Calgary Flames to Retire Miikka Kiprusoff’s No. 34 on March 2nd

Miikka Kiprusoff, the Calgary Flames’ longtime goaltender from the 2000s decade to the early 2010s, will have his jersey number retired by the team on March 2nd, prior to their home game against the Pittsburgh Penguins.

He will be the fourth player in franchise history to have his jersey number retired, joining Lanny McDonald (no. 9), Mike Vernon (no. 30), and Jarome Iginla (no. 12).

Kiprusoff’s no. 34 was not re-issued by the team since his retirement after the 2013 season.

Kiprusoff’s Legacy

One of the greatest Finnish netminders of all time, he played nearly 600 games with Calgary, and his goaltending carried through an extended period of success for the Flames. He retired as the franchise’s leader in wins (305), shutouts (41), and games played (576).

Throughout his career, he recorded a 2.49 goals against average, a .912 save percentage, 44 shutouts, and a 319-213-71 career record in 623 games split between the Flames and the San Jose Sharks. In 56 playoff games, he stepped it up, with a 2.32 goals against average and a .921 save percentage, with six shutouts.

Kiprusoff was the winner of the Vezina Trophy and the William M. Jennings Trophy in 2006, the former for the best goaltender of the season and the latter for the fewest goals allowed that season. He also was named an NHL first-team All-Star that year.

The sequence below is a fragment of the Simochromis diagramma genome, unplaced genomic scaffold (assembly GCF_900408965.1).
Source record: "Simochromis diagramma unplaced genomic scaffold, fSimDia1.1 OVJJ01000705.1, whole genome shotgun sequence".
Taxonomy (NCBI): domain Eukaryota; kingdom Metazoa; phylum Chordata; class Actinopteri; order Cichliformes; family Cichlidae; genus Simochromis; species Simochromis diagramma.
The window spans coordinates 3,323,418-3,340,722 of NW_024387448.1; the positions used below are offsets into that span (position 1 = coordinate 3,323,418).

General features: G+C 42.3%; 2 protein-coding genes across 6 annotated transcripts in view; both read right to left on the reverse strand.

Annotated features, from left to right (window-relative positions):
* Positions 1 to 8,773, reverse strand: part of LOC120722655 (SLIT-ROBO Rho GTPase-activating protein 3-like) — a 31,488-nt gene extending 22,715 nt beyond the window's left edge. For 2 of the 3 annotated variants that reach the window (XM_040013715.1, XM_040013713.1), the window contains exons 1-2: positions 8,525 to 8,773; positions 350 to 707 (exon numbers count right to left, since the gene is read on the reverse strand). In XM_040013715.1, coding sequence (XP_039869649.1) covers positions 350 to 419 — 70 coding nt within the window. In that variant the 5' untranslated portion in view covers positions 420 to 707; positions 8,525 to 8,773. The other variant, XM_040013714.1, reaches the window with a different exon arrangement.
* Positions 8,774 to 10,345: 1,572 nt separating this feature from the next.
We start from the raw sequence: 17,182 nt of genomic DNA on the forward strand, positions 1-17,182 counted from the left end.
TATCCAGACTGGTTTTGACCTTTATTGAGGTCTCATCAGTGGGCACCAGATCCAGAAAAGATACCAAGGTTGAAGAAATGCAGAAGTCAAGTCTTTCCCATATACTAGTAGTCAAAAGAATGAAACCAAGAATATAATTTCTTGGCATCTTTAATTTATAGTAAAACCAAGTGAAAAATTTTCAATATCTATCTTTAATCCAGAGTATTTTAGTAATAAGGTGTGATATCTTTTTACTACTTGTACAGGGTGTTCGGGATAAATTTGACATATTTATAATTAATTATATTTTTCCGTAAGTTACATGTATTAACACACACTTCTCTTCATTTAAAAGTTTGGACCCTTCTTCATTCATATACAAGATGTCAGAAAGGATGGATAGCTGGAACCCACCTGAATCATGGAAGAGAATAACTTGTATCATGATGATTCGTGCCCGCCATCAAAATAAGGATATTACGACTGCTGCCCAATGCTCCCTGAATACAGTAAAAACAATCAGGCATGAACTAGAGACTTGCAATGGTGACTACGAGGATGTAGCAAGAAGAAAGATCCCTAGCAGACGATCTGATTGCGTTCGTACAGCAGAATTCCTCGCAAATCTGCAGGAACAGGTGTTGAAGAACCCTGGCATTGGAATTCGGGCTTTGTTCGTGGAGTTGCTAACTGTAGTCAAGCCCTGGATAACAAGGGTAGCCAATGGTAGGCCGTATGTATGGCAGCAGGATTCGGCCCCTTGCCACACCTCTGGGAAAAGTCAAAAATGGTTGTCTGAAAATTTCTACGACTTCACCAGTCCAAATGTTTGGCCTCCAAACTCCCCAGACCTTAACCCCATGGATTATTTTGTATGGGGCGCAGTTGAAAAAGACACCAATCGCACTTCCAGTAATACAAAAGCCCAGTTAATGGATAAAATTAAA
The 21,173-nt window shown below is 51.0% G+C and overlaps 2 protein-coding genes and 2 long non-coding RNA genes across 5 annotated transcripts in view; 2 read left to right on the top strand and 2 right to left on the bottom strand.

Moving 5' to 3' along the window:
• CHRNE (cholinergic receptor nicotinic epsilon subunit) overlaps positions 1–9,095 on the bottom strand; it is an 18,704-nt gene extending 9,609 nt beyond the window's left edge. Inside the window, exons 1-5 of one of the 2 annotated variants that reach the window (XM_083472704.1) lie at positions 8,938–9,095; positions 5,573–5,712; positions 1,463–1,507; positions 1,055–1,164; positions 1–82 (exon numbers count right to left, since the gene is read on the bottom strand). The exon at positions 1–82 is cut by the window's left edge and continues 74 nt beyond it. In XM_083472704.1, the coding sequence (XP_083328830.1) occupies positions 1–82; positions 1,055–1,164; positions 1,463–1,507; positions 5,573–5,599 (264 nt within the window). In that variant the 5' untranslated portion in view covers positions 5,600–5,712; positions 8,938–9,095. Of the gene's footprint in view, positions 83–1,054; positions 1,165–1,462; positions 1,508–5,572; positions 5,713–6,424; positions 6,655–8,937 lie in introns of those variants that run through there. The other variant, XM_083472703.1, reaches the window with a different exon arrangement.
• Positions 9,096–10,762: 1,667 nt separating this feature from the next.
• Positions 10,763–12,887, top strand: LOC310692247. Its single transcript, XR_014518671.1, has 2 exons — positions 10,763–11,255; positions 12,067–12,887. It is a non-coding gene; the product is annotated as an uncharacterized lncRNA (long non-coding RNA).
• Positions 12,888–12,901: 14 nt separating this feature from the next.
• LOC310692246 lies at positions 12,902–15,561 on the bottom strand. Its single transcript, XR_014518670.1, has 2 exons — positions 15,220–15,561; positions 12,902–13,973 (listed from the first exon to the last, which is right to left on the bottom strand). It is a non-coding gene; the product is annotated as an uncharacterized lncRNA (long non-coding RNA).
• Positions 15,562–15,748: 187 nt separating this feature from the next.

He also represented Finland on the national stage many times, including the 2010 Vancouver Olympics and the 2004 World Cup of Hockey. In the 2004 run, he posted a 1.48 goals against average and a .940 save percentage.

Kiprusoff Left His Mark with the Flames

In his time with Calgary, Kiprusoff was an absolute workhorse. He played at least 70 games in the eight years after the lockout of 2004-05, and was consistently sitting at or near the league’s top in most statistical categories.

However, it was the unlikely run to the Stanley Cup Final in 2004 which was the defining point of his career. Coming in via trade with the Sharks after a knee injury to Roman Turek, he played 38 games for them, recording a .933 save percentage and a 1.69 goals against average, the latter standing as an NHL record, which was good enough to get him second in Vezina voting despite the lack of playing time.

He carried on that regular season play to the postseason, where he took the Flames to Game 7 of the Stanley Cup Final after defeating the Vancouver Canucks in seven games, upsetting the highly-favored Presidents’ Trophy winning Detroit Red Wings in six games, and downing his former team, the Sharks, in six games. In doing so, he became the first goaltender in NHL history to defeat three division winners in the same postseason, a feat in which only Jonathan Quick of the Los Angeles Kings would join eight years later.

Though the Flames ultimately lost the Final, Kiprusoff had a 15-11 record in the run, with a .928 save percentage, a 1.85 goals against average, and a league-leading five shutouts. For him to have his jersey number hung up at the rafters of Scotiabank Saddledome is a long-awaited and well-deserved recognition for one of the best to ever wear a Flames jersey.

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